Dipping an apple in honey is the most popular in a series of simanim, symbolic foods, associated with the Rosh Hashanah feast. The custom is even recorded as far back as the Talmud. There are many other simanim, some simple and some exotic, that vary by community including: fish, pomegranate, fenugreek, black-eyed peas, carrots, dates, pumpkin, leeks, beets, fish heads or gefilte fish, and even chicken livers.
Some simanim correspond to curses and call for destruction of the enemies of the Jewish people. Some imply that their consumption will improve the general position of the Jewish people amongst the nations. Some are indications for having many children, and some that our merits be recalled and that evil decrees be undone.
So, if these simanim are so powerful then perhaps one could think that we don't need to plead our case to God. Maybe we could just hold massive date and fish-head eating rallies and instantly safeguard the Jewish people and decimate our enemies? (I wouldn't have that rally just yet.)
The late 13th century Catalan scholar, Rabbi Menachem Meiri, asked whether the simanim are a prohibited form of sorcery. This was several centuries before the Shulchan Aruch, which has chapter on simanim. The Meiri answered that simanim could be construed as sorcery, but they are really there to prod us into action:
"And so that we do not stumble into the forbidden territory of nichush, sorcery, the rabbis instituted that [along with eating them] one should recite statements that inspire teshuvah. So we say on the gourd that our merits should be 'recalled before you,' and on the fenugreek that 'our merits increase,' and on the leek 'our enemies be cut off' - it is referring to sins, the enemies of our soul - and on beets, 'our sins be removed,' and on the date, 'our iniquities be vanquished etc.'" (Beit Habechirah, Horayot 12a).
So we can understand from the Meiri's explanation that dipping the challah and apple in honey to symbolize our desire for a sweet and good year cannot on its own bring Hashem's Mercy. Even though mercy is alluded to in the honey -- דבש, honey, has the same gematria as אב הרחמים, Father of Mercy -- it cannot be received without teshuvah, resolutions, and sincere prayers to Hashem. We use honey to remind us.
Just eating a sweet Medjool date isn't going to have an effect on our physical enemies, nor on our internal spiritual enemies. Rather, the date reminds us that we can, and must, fight a battle with the yetzer hara (evil inclination).
Somewhere along the road we might have lost a deeper understanding of this teshuvah technology. We started to think that the simanim themselves have the power to bring forth change in the world. No matter how much honey we eat, it won't bring transformational change. However they can inspire change. As one of my students remarked, "It will remind me to look at the sweet things in life and not focus on the bitter."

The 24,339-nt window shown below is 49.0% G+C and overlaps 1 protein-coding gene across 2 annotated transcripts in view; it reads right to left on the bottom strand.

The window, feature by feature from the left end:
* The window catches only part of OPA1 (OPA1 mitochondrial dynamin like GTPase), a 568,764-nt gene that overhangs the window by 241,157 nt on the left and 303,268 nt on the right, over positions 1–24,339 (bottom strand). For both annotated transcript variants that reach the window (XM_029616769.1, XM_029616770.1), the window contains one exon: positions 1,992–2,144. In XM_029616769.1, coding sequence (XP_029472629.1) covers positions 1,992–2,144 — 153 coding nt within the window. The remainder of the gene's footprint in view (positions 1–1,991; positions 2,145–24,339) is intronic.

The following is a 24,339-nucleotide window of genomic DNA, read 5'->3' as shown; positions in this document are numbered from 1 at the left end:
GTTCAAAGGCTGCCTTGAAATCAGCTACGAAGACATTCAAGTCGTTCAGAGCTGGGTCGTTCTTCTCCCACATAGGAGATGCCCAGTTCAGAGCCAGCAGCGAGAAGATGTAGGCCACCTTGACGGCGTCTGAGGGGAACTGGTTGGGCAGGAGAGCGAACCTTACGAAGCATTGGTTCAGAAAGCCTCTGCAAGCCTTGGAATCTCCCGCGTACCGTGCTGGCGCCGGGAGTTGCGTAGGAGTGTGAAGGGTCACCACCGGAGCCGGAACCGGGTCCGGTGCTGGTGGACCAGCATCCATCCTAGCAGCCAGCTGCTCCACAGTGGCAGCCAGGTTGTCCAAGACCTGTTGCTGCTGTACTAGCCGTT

But rather than ignore the complex practice of the simanim because we don't understand how to use it, or are afraid that it borders on sorcery, let's enhance it.
There is also a wonderful mindfulness element that is part of the ritual, as we offer a kavanah an intention before eating each food. Most of the intentions are connected to a play on words between the Hebrew name of the food item and the desired outcome. (Read them here.)
Consider adding additional simanim (found in most traditional Rosh Hashanah prayer books) to your festive table. It might be pomegranates, heirloom beets or pumpkin pie.
Use these as appetizers to start the conversation about teshuvah, prayer and tzedakah. The presence of these simanim foods can guide the Rosh Hashanah meal like the Seder plate guides the Pesach Seder, providing opportunities to share insights into teshuvah and encouragement, and to elevate the spirit.
Wishing you a real foodie Rosh Hashanah! May we all enjoy many delicious simanim as catalysts for the intense inner-work and heartfelt prayer we all need to bring about the changes we seek, and may we our world merit an outpouring of Divine Favor.
Rabbi Yonah Bookstein is co-founder of Pico Shul, a dynamic and youthful spiritual community in Los Angeles dedicated to spiritual growth, Torah learning, and helping others. During summers he operates Shabbat hospitality at national music festivals with Shabbat Tent. Rabbi Yonah also serves as Alevy Rabbi-in-Residence at USC Hillel.